As a condition of participating as a panelist, you must also agree to serve as a chair and/or commentator/discussant for another panel or participant. We will of course take into account expertise and topic preferences to the degree possible.

The duties of chairs are to organize the panel logistically; including registering it online with the LSA, and moderating the panel. Chairs will develop a 100-250 word description for the session and submit the session proposal to LSA before their anticipated deadline of October 19. This will ensure that each panelist can submit their proposal, using the panel number assigned.

The duties of commentator/discussants are to read the papers assigned to them and to prepare a short commentary about the papers that discusses them individually and (to the extent relevant) collectively, identifying ways that they relate to one another.

If you would like to present a paper as part of a CRN panel, please email:

  • An 1000 word abstract or summary,
  • Your name and a title, and
  • A list of your areas of interest and expertise within feminist legal theory

to the CRN Planning Committee at 2017lsacrn@gmail.com. (Please do not send submissions to individual committee members.)

Note that LSA is imposing a requirement that your summary be at least 1,000 words long.  Although a shorter summary will suffice for our purposes, you will be required to upload a 1,000 word summary in advance of LSA’s anticipated deadline of October 19. If you are already planning a LSA session with at least four panelists (and papers) that you would like to see included in the Feminist Legal Theory CRN, please let the Committee know.

In addition to these panels, we may try to use some of the other formats that the LSA provides: the “author meets readers” format, salon, or roundtable discussion. If you have an idea that you think would work well in one of these formats, please let us know. Please note that for roundtables, organizers are now required to provide a 500-word summary of the topic and the contributions they expect the proposed participants to make. Please also note that LSA rules limit you to participating only once as a paper panelist or roundtable participant.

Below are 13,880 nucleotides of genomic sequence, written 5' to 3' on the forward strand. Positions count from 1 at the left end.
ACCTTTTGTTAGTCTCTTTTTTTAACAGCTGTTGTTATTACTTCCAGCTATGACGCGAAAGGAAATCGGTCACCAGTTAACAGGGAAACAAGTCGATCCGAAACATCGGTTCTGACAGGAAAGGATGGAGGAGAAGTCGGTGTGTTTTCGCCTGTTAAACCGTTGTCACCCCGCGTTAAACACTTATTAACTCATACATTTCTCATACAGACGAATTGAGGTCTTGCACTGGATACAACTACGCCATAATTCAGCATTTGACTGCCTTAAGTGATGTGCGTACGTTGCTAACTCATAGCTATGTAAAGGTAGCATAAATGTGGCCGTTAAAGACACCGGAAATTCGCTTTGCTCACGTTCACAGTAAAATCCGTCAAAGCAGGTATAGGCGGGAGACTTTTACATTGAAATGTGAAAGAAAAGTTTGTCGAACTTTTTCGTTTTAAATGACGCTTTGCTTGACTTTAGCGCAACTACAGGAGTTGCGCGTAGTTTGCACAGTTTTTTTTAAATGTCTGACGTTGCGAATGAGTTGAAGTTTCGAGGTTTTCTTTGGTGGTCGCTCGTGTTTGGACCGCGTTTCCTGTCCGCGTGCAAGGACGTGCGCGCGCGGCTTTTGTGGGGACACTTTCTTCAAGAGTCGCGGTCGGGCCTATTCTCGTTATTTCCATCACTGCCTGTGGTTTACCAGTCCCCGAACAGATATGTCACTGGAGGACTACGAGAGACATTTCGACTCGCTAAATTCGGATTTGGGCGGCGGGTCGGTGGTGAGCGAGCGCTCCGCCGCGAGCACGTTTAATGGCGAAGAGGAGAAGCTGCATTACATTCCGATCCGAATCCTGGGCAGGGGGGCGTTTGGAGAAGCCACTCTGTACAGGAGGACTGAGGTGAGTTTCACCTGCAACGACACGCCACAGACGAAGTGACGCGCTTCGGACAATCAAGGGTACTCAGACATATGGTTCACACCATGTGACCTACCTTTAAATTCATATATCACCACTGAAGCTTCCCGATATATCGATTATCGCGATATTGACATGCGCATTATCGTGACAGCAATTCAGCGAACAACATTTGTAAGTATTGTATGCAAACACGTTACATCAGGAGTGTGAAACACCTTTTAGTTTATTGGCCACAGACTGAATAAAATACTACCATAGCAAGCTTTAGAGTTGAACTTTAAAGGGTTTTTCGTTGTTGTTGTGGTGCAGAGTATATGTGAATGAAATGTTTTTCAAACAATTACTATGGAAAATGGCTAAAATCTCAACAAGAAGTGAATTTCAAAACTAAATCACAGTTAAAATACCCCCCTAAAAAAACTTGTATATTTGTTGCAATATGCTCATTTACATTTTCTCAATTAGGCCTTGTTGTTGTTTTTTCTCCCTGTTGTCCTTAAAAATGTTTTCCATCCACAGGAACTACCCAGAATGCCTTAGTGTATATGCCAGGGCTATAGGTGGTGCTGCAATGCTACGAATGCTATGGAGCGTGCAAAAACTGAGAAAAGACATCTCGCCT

Please submit all proposals by Friday, September 16 to the email provided above. This will permit us to organize panels and submit them prior to the LSA’s anticipated deadline of October 19. In the past, we have accommodated as many panelists as possible, but have been unable to accept all proposals. If we are unable to accept your proposal for the CRN, we will notify you by early October so that you can submit an independent proposal to LSA.

We hope you’ll join us in Mexico City to share and discuss the scholarship in which we are all engaged and connect with others doing work on feminist legal theory.

2017 LSA Feminist Legal Theory CRN Planning Committee

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Feminist Legal Theorizing about the Second Amendment: What Heller Missed

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In my previous post, I suggested that it’s long past time for a feminist analysis of the right to keep and bear arms.  Drawing on my forthcoming article, “Guns, Race, and Sex,” this part follows the Court’s lead in Heller v. McDonald by examining the ratification history of the Second Amendment.

In Heller, the Court split the provision’s text into two parts.  The majority decided that the second (“operative”) clause, supported by the first (“prefatory”) clause, equaled an individual right to possess and carry weapons for self-defense purposes–not limited to militia service.  But closer examination of the Amendment’s terms and the context surrounding its ratification suggests structural purposes extending the individual use of firearms.

Based on their experience dealing with a distant and detached sovereign, among other things, the framers were deeply troubled by the prospect of a standing army.  To them, professional soldiers would be loyal to and help empower central government.  At the same time, they recognized the need for national security.  As a result, the Second Amendment reference to the militia reflects a compromise among the framers to provide for defense, but doing so in a way that would not jeopardize state sovereignty.  Put differently, it’s another check on federal power.  Framers believed that the state’s citizens—local men—would be the best guarantors of peace.  Those men were “the people” the Amendment references, which further suggests that this phrase has structural significance.